Recent Findings: A correlation is repeatedly found between raw impedance parameters, fluid ratios, overhydration, and adverse outcome of critical illness. However, cut-off and reference values remain elusive. Experience with BIA-guided fluid management in the ICU is limited. BIA-derived muscle mass appears a promising biomarker for sarcopenia, correlating well with CT-analysis. Body cell mass and fat-free mass provide potential use in estimation of metabolic rate, protein requirements and pharmacokinetics. Several methods of reducing bias in BIA parameters in critical illness require validation.

Summary: There are currently too many uncertainties and discrepancies regarding interpretation of bioimpedance in critical illness, to justify therapeutic consequences. However, there are several promising areas of research, concerning some of the most urgent clinical problems in intensive care, emphasizing the need to evaluate further the use and interpretation of bioimpedance in the intensive care setting.
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http://dx.doi.org/10.1097/MCC.0000000000000840DOI Listing
http://www.ncbi.nlm.nih.gov/pmc/articles/PMC8270506PMC
August 2021

Energy expenditure and indirect calorimetry in critical illness and convalescence: current evidence and practical considerations.

J Intensive Care 2021 Jan 12;9(1). Epub 2021 Jan 12.

Department of Intensive Care Medicine, Gelderse Vallei Hospital, Willy Brandtlaan 10, 6716, RP, Ede, The Netherlands.

The use of indirect calorimetry is strongly recommended to guide nutrition therapy in critically ill patients, preventing the detrimental effects of under- and overfeeding. However, the course of energy expenditure is complex, and clinical studies on indirect calorimetry during critical illness and convalescence are scarce. Energy expenditure is influenced by many individual and iatrogenic factors and different metabolic phases of critical illness and convalescence. In the first days, energy production from endogenous sources appears to be increased due to a catabolic state and is likely near-sufficient to meet energy requirements. Full nutrition support in this phase may lead to overfeeding as exogenous nutrition cannot abolish this endogenous energy production, and mitochondria are unable to process the excess substrate. However, energy expenditure is reported to increase hereafter and is still shown to be elevated 3 weeks after ICU admission, when endogenous energy production is reduced, and exogenous nutrition support is indispensable. Indirect calorimetry is the gold standard for bedside calculation of energy expenditure. However, the superiority of IC-guided nutritional therapy has not yet been unequivocally proven in clinical trials and many practical aspects and pitfalls should be taken into account when measuring energy expenditure in critically ill patients. Furthermore, the contribution of endogenously produced energy cannot be measured. Nevertheless, routine use of indirect calorimetry to aid personalized nutrition has strong potential to improve nutritional status and consequently, the long-term outcome of critically ill patients.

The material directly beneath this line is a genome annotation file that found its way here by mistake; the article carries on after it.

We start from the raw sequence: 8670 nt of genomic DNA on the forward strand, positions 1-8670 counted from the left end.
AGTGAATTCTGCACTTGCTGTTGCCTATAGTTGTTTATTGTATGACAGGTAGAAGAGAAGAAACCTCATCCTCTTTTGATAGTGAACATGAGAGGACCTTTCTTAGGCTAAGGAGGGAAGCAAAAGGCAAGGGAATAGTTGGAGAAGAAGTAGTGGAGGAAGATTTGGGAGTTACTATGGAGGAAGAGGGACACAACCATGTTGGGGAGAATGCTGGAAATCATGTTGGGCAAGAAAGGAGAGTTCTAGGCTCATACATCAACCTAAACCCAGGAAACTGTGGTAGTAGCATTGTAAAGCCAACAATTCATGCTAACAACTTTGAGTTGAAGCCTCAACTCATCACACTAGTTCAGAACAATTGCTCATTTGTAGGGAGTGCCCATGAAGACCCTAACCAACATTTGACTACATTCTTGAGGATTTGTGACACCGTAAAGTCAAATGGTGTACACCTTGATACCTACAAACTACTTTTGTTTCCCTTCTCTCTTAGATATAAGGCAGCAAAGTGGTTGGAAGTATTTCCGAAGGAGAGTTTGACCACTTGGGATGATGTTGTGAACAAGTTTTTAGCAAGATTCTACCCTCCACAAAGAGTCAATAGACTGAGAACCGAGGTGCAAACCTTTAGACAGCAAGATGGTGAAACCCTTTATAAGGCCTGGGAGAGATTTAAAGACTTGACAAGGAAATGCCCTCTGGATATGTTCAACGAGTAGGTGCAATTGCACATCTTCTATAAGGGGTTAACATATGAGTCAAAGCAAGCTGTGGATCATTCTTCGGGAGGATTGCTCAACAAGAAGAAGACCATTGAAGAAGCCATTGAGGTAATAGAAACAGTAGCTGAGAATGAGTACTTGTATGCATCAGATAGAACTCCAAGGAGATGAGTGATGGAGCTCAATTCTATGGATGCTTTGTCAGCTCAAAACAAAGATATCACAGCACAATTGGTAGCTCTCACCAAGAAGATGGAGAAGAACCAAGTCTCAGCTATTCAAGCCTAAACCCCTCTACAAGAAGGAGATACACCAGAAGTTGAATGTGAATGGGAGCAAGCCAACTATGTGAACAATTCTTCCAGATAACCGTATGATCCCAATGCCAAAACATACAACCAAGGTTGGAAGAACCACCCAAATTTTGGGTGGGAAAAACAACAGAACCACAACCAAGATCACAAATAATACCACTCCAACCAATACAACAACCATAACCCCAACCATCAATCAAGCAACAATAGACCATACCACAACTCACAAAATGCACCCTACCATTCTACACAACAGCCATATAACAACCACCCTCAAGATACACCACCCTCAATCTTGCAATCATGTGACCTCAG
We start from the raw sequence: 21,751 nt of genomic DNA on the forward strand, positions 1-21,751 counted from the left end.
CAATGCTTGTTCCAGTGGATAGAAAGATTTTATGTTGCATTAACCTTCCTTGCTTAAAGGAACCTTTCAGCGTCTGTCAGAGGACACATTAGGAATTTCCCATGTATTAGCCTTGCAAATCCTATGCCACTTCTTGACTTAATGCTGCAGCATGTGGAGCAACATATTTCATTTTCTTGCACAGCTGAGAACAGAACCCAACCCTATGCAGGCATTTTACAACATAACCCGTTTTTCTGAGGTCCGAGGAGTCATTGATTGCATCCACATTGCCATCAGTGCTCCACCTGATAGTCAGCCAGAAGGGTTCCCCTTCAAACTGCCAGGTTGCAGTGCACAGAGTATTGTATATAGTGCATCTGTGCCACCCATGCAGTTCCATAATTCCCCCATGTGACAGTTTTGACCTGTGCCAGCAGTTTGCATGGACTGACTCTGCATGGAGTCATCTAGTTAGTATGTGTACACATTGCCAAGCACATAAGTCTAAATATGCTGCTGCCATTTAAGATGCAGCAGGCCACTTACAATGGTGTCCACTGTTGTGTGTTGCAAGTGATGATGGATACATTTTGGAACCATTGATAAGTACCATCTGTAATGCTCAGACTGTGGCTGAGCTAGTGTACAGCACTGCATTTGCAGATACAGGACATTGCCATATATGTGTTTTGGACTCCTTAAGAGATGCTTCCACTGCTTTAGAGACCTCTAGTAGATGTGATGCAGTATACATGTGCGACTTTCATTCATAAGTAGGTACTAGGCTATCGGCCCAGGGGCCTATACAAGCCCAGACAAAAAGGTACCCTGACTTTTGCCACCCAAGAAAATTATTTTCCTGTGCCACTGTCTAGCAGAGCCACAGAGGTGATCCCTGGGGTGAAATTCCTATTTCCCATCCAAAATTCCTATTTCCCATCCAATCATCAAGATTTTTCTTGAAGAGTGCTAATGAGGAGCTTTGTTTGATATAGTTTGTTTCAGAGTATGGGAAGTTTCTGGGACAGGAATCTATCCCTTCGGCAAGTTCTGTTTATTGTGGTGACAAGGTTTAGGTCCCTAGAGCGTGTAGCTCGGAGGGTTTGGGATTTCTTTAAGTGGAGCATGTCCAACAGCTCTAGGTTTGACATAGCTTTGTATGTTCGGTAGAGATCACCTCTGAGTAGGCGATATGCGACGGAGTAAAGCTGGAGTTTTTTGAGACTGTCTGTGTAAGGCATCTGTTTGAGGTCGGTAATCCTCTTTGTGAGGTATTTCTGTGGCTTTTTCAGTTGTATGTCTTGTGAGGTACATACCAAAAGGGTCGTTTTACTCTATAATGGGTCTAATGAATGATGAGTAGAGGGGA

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http://dx.doi.org/10.1186/s40560-021-00524-0DOI Listing
http://www.ncbi.nlm.nih.gov/pmc/articles/PMC7801790PMC
January 2021

Electrolyte disorders during the initiation of nutrition therapy in the ICU.

Curr Opin Clin Nutr Metab Care 2021 Mar;24(2):151-158

Department of Intensive Care Medicine, Gelderse Vallei Hospital, Ede, The Netherlands.

Purpose Of Review: To summarize recent evidence on prevalence, risk factors, significance, treatment, and prevention of electrolyte disorders in critically ill with a specific focus on disorders during the initiation of nutrition.

Recent Findings: Electrolyte disturbances appear to occur often during critical illness, and most of them seem to be associated with impaired outcome. However, a recent systematic review indicated insufficient evidence to answer clinically relevant questions regarding hypophosphatemia. Similar questions (which thresholds of serum levels are clinically relevant; how serum levels should be corrected and how do different correction regimens/approaches influence outcome) are not clearly answered also for other electrolytes. The most crucial feature of electrolyte disturbances related to feeding is refeeding syndrome. Recent evidence supports that additionally to the correction of electrolyte levels, a temporary restriction of calories (reducing the magnitude of this metabolic feature, including electrolyte shifts) may help to improve outcome.

Summary: Diverse electrolyte disorders often occur in critically ill patients. Hypophosphatemia, hypokalemia, and hypomagnesemia that are encountered after initiation of feeding identify refeeding syndrome. Along with correction of electrolytes, reduction of caloric intake may improve the outcome of the refeeding syndrome.
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http://dx.doi.org/10.1097/MCO.0000000000000730DOI Listing
March 2021